The press lapped it up. But now, thanks to the May 7 release of 57 transcripts of secret testimony – transcripts, by the way, that Schiff bottled up for months – we have a better idea of what such “non-public information” amounts to. The answer: nothing. A parade of high-level witnesses told the intelligence committee that either they didn’t know about collusion or lacked evidence even to venture an opinion. Not one offered the contrary view that collusion was true.
“I never saw any direct empirical evidence that the Trump campaign or someone in it was plotting [or] conspiring with the Russians to meddle with the election,” testified ex-Director of National Intelligence James Clapper. Obama Attorney General Loretta Lynch told the committee that no one in the FBI or CIA had informed her that collusion had taken place. Sally Yates, acting attorney general during the Obama-Trump transition, was similarly noncommittal. So were Obama speechwriter Ben Rhodes and former acting FBI Director Andrew McCabe. David Kramer, a prominent neocon who helped spread word of the Steele dossier in top intelligence circles, was downright apologetic: “I’m not in a position to really say one way or the other, sir. I’m sorry.”
But rather than admit that the investigation had turned up nothing, Schiff lied that it had – not once but repeatedly.
Let that sink in for a moment. Collusion dominated the headlines from the moment Buzzfeed published the Steele dossier on Jan. 10, 2017, to the release of the Muller report on Apr. 18, 2019. That’s more than two years, a period in which newspapers and TV were filled with Russia, Russia, Russia and little else. Thanks to the uproar, acting FBI Director Andrew McCabe and Deputy Attorney General Rod Rosenstein secretly discussed using the Twenty-fifth Amendment to force Trump out of office, while an endless parade of newscasters and commentators assured viewers that the president’s days were numbered because “the walls are closing in.”
Schiff’s only response was to egg it on to greater and greater heights. Even when Special Prosecutor Robert Mueller issued his no-collusion verdict – “the investigation did not establish that members of the Trump Campaign conspired or coordinated with the Russian government in its election interference activities,” his report said – Schiff insisted that there was still “ample evidence of collusion in plain sight.”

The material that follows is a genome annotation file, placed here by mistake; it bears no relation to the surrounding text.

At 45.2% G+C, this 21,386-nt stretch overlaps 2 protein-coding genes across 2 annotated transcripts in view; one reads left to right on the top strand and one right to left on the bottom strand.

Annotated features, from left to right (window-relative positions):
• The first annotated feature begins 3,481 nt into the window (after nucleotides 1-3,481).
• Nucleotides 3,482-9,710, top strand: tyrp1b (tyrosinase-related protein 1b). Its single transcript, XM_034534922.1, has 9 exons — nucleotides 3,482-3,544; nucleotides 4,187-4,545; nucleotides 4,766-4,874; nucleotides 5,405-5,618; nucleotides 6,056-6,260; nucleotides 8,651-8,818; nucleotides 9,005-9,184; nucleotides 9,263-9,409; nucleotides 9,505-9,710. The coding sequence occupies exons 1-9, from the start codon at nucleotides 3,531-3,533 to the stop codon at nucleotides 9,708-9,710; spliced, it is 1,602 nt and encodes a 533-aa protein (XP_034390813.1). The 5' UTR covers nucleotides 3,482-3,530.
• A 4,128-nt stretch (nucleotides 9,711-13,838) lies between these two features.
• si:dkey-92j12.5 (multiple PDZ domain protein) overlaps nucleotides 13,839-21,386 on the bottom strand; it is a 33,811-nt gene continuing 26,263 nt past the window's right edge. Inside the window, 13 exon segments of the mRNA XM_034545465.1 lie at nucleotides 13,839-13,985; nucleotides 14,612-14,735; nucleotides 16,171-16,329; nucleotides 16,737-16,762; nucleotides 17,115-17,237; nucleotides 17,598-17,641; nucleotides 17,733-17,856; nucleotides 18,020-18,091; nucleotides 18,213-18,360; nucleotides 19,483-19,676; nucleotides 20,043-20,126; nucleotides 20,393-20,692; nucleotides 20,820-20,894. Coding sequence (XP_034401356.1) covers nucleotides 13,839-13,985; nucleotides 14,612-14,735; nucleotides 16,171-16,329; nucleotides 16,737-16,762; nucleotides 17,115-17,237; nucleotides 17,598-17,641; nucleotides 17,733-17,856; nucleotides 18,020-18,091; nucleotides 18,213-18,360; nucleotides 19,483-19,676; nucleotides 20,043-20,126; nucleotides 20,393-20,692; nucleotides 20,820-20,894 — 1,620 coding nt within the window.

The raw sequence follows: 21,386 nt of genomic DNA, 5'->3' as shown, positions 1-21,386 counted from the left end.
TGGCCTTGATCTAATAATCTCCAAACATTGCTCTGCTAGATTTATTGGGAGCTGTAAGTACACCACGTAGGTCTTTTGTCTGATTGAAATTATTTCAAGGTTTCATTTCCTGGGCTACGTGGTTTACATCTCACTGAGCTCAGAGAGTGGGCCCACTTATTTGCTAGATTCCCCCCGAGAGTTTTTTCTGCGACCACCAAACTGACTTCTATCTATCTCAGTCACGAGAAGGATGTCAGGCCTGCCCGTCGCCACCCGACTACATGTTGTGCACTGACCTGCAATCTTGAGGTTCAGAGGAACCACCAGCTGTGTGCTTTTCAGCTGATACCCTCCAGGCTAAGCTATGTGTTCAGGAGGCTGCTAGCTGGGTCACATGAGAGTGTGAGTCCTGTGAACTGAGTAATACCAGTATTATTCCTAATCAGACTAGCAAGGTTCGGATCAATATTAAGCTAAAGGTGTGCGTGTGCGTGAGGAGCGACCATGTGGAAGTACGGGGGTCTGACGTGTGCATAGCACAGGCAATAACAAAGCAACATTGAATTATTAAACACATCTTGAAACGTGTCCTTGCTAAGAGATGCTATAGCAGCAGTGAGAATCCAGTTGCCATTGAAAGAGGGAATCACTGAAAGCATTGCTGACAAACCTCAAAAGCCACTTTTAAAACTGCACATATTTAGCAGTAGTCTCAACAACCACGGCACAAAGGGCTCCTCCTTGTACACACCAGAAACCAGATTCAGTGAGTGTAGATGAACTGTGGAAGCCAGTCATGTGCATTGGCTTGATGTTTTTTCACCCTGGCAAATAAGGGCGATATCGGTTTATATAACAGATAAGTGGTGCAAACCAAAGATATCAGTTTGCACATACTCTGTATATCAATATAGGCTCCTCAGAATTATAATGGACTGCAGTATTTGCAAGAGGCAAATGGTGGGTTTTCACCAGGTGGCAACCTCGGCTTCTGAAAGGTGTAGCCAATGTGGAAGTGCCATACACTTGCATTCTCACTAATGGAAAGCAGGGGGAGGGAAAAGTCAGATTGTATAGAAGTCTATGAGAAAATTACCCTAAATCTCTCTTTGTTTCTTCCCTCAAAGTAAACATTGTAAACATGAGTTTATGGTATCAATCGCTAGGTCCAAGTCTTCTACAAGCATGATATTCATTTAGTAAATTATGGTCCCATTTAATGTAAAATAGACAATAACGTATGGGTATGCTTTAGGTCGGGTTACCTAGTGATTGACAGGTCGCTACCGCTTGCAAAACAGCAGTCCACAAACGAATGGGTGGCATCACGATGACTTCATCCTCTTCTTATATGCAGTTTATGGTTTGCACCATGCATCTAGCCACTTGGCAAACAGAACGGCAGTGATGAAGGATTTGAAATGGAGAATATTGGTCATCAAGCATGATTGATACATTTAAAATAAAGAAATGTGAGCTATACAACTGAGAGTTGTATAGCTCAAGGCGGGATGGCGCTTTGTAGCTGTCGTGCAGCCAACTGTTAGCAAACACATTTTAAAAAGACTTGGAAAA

“I use that word very carefully,” he said, “because I also distinguish time and time again between collusion, that is acts of corruption that may or may not be criminal, and proof of a criminal conspiracy. And that is a distinction that Bob Mueller made within the first few pages of his report. In fact, every act that I’ve pointed to as evidence of collusion has now been borne out by the report.”
So Trump colluded with the Kremlin, but in a non-criminal way? Even if Mueller got Schiff in a headlock and screamed in his ear, “No collusion, no collusion,” the committee chairman would presumably reply: “See? He said it – collusion.”
The man is an unscrupulous liar, in other words, someone who will say anything to gain attention and fatten his war chest, which is why contributions flowing to his re-election campaign have risen from under $1 million a year to $10.5 million since the Russia furor began. The man talks endlessly about the Constitution, patriotism, his father’s heroic service in the military, and so on. But the only thing Adam Schiff really cares about is himself.
Trump’s sins are manifold. But with unerring accuracy, Schiff managed to zero in on the one sin that didn’t take place. Considering that the $391 million was destined for ultra-right military units whose members sport neo-Nazi regalia and SS symbols as they battle pro-Russian separatists in the eastern Ukraine, Schiff’s crimes are just as bad, if not worse. Ladies and gentlemen, we give you the next candidate for impeachment, the congressman from Hollywood – Adam Schiff!
The statements, views and opinions expressed in this column are solely those of the author and do not necessarily represent those of The Duran.